You’ll try again, this time throwing in massive amounts of opposite lock with the power on, but, again, you’ll spin. This process will repeat until you realise you are not a driving god – not in an Atom. Its sticky rubber and short wheelbase mean that, unless you’re Jenson Button, you’re mostly just along for the ride. Eventually, you’ll feel a grudging respect for the thing... and a sense that it’s defeated you.
If you prefer your emotional engagement to be a little less frightening, there is no better antidote to the Atom than to enter a Rolls-Royce Dawn. If driving the Atom is the equivalent of being pushed off a cliff, driving the Dawn is analogous with being given a massage every time you slide inside it.
You’ve probably heard countless stories about how comfortable Rolls-Royces are. Those stories are accurate. But what you may not appreciate is how they make you feel. You’ll be happy at first – overjoyed, in fact. But then, as the scope of this car’s magnificence permeates your brain, you’ll begin to feel an abject sadness.
You’ll realise that (unless you’re filthy rich) you may never drive one again, let alone own one. You’ll feel the effortless pull of its whisper-quiet engine, the inch-thick lambswool rug between your toes, the softness of the leather against your thighs and you’ll marvel at the peacefulness that comes from the double-glazed windows. Then you’ll realise (certainly in my case) you’re going to have to give this back and return to your 1-Series.
I panic. How in the name of all that is civilised will I tolerate normal levels of road noise? I’ll have to slow for speed bumps. Life is basically over.
Hell, even if I robbed a bank and raised the bonkers cash required to join the Rolls-Royce owners’ club, there’s a good chance everybody would hate me for it.
Then, surrounded by silence and luxury the like of which most mortals will never experience, you’ll weep big, fat tears.Advertisement - Page continues below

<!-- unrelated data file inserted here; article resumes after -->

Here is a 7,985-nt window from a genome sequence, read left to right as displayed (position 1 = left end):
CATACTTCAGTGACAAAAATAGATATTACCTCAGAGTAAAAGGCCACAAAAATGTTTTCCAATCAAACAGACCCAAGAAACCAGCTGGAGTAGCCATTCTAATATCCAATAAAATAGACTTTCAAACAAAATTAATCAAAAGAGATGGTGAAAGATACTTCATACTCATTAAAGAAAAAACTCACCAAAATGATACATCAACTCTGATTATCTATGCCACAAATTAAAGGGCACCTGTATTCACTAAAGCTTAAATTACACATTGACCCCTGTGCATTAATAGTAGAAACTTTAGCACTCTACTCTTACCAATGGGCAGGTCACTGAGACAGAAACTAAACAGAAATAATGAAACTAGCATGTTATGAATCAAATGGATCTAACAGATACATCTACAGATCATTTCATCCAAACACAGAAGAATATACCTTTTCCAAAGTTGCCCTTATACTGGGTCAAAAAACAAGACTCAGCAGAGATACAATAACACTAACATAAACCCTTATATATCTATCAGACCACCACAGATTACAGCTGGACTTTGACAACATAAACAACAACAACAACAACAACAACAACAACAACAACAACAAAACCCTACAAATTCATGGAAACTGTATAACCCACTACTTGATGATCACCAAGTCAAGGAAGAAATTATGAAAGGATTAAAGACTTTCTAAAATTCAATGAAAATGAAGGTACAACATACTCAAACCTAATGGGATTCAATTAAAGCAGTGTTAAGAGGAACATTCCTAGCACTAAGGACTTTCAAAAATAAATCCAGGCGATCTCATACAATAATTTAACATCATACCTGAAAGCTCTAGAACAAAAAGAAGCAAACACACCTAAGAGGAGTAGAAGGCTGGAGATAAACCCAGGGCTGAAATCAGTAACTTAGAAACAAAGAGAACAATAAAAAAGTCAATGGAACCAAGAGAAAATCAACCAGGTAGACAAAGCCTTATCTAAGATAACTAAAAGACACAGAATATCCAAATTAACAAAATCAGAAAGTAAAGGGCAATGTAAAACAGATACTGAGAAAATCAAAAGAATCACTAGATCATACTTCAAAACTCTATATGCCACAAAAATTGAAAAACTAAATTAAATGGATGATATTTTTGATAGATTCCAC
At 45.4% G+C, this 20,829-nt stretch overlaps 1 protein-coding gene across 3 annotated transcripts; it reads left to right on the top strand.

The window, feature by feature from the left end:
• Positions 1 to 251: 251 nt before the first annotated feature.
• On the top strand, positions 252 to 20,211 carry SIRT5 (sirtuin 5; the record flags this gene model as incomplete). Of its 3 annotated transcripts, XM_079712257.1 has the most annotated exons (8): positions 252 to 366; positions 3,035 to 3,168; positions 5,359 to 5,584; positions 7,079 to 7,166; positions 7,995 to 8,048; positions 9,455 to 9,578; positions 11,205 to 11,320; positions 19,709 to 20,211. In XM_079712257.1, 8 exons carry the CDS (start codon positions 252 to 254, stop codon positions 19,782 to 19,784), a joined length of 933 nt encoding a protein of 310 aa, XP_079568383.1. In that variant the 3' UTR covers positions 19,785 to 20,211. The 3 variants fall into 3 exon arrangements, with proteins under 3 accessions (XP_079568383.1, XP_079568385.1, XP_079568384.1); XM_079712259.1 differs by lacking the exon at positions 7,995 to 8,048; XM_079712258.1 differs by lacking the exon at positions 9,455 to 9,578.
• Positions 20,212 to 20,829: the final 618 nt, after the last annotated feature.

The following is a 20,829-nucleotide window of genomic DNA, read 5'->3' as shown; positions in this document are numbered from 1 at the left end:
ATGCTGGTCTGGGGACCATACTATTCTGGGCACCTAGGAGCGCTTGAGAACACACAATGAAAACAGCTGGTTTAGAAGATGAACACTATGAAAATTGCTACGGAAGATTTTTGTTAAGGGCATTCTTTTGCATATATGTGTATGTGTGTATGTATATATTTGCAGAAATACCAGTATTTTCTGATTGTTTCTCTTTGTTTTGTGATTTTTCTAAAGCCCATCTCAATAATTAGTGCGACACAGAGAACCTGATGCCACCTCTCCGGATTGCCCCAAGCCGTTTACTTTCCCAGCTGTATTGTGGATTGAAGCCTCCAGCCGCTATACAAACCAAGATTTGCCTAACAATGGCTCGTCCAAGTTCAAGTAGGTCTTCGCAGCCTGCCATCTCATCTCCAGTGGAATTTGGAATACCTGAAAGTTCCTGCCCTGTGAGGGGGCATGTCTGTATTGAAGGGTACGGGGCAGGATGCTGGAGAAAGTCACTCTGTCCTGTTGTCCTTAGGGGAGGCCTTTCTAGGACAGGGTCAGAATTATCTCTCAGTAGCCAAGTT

Of course, not all cars evoke the same reaction in all people. Case in point: The Mazda MX-5. Many petrolheads have loved that thing for decades, and the new model is the best example yet. Me? I’m not fussed, no matter how good they’re supposed to be on paper. Yes, they follow a marvellous blueprint; rear-drive, open-top, low price, but I won’t be buying.
Why does it roll about so much in the corners? Why do I have to operate the convertible roof manually? Everyone else may love this back-to-basics, wind-in-the-hair simplicity, but I like my cars with a backbone, an attitude. I want to step inside and feel something, anything. When I hop into an MX-5, I’m oddly numb. Sure it does slides, yes it’s visually acceptable (in a pouty, slightly androgynous sort of way), but it’s all slightly characterless, especially in this company.Advertisement - Page continues below
I want a car that makes me feel good. Or bad. Or like a complete cock. That’s why I want a Pocket Classic. I think. True, once wedged in I needed assistance to get out and had to spend the next 10 minutes nursing circulation into my legs, but slicing around Dunsfold in the Cobra and JPS Lotus was, if nothing else, memorably hilarious.
It fed my emotions, as did the Range Rover, Atom and Dawn. All in different ways, but all sharing a common trait: all of them – in their own unique way – make me feel completely alive.